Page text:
December News

By Matthew Aguilera

Johannesburg, South Africa: Global fears have arisen in response to a rise in the Omicron variant of the COVID-19 virus, with the new strand first being detected in South Africa. The new variant is thought to have an “…increased infection risk” (BBC News), the result of a series of mutations. Given that only 24% of the South African population is vaccinated, there are concerns of a potential “…rapid spread of cases there” (BBC News). In response, several countries in the developed world have imposed restrictions on travel from South Africa, with British Prime Minister Boris Johnson advocating for measures that include “…stricter testing rules for people entering the country” (Reuters). However, the number of cases detected in these countries has remained relatively low, with the health ministry for the German state of Bavaria only having detected “…two confirmed cases of the variant” (Reuters).

Stockholm, Sweden: Magdalena Andersson has been re-elected as the prime minister of Sweden, only a week after she resigned from the position. She had previously quit on the same day she was elected last week, “…after her proposed budget was defeated and the coalition government she hoped to lead broke down” (CNN). Her re-election on Monday was only a success by a very slim margin, as there were 173 votes against her in the Swedish parliament,  “…two more and she would have lost” (EuroNews). Andersson ran on a platform of progressive movement for Sweden, telling reporters that the government would focus on “…welfare, climate change and crime” (NPR).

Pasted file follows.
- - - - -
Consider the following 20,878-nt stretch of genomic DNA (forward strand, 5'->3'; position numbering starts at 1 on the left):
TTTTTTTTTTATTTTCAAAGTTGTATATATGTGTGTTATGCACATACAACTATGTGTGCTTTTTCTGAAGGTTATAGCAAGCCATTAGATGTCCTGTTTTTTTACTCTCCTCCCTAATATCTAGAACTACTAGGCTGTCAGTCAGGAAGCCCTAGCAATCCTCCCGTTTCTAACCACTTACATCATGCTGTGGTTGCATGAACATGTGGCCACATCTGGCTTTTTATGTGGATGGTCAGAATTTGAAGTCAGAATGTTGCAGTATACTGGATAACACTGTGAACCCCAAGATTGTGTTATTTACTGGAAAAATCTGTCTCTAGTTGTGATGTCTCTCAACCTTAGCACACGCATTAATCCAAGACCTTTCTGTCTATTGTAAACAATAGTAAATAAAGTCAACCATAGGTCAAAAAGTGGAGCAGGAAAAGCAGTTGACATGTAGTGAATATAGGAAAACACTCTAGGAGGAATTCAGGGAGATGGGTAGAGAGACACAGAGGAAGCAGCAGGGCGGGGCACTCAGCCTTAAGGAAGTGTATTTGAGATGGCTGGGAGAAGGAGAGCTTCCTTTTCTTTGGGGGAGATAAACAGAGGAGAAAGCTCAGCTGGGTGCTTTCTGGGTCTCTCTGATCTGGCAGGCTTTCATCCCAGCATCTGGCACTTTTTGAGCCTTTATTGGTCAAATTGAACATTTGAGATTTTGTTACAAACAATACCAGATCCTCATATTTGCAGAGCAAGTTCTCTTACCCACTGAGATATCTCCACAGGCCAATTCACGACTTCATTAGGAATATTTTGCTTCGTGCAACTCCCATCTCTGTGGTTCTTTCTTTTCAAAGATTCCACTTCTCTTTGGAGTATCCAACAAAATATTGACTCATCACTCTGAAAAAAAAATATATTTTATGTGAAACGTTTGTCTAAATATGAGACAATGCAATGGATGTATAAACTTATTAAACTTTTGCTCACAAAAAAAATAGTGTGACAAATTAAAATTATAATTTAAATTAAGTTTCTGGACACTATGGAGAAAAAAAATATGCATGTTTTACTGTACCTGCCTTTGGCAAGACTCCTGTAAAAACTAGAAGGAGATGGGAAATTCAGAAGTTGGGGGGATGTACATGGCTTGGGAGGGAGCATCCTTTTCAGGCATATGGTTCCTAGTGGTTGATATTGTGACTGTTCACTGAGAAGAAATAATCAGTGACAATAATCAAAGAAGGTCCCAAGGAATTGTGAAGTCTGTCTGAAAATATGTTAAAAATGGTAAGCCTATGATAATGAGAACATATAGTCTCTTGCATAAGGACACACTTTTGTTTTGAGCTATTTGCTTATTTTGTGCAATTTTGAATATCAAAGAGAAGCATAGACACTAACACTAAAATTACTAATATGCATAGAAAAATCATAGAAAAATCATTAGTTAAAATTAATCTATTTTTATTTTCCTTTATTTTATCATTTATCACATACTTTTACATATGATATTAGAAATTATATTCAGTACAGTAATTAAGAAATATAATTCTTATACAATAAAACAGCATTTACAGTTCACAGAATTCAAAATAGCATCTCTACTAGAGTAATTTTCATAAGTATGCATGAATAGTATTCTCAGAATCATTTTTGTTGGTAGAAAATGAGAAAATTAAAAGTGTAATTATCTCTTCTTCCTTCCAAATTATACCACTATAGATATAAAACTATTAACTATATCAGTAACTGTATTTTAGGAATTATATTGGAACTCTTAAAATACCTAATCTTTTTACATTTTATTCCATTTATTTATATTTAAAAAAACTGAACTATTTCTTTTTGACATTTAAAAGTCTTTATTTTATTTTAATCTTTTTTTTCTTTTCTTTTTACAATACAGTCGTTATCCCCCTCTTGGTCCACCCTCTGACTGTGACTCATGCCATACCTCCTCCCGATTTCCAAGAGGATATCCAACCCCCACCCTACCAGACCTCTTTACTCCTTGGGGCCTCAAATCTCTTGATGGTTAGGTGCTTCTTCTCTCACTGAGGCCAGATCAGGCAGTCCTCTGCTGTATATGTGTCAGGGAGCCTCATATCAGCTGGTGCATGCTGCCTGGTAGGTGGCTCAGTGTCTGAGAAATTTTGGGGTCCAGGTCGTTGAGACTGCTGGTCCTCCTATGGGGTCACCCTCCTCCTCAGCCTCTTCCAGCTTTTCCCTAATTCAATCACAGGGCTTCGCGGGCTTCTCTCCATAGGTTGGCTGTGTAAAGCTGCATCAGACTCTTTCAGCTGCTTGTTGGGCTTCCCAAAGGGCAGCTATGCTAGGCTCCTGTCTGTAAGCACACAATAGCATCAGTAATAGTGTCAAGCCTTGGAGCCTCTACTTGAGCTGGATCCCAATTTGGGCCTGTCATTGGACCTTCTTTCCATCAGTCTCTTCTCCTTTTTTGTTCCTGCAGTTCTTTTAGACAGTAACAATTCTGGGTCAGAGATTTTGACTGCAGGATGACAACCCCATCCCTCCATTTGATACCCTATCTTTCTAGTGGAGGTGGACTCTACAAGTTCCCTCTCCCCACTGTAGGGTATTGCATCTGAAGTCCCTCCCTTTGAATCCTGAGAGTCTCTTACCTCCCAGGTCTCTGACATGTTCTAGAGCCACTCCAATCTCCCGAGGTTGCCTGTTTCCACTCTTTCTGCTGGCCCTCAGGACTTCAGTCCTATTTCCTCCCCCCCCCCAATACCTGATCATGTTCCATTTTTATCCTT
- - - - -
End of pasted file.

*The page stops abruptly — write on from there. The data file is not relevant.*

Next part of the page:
Beijing, China: Recent speculation in regards to the 2022 Winter Olympics suggests that China has no intention of inviting “…any U.S. politicians” (Bloomberg) to attend the games. The report comes from the Chinese state-influenced Global Times, with an unidentified source claiming that the success of the event has “…nothing to do with the presence of some anti-China politicians from the west” (Bloomberg). This comes after President Joe Biden’s announcement that he is “…considering a diplomatic boycott” (Reuters) of the event, in response to what his administration says is “…genocide against minority Muslims” (Reuters) in the west of the country. Should the Biden administration choose to go down such a path, the United States would not be the only country to do so, as nations such as Australia and the United Kingdom have announced that they will await the decision of the United States, and choose a course of action based upon that decision.

Tallahassee, Florida: The Seminole tribe asked on Thursday a “…Washington D.C.-based appeals court for a stay of a ruling that rejected a gambling deal allowing sports betting in Florida” (SunSentinel). The agreement — known as the Seminole Compact — has granted the tribe control of sports betting in the state, and “…created a framework for gambling activity on tribal lands” (SunSentinel). The agreement was rejected by U.S. District Judge Dabney Friedrich, who claimed that it would allow bets to be placed online across state lines, via servers located on tribal lands. The appeals motion claimed that the ruling lets the state “…stand to lose millions in lots revenues and revenue-sharing payments” (News4Jax).


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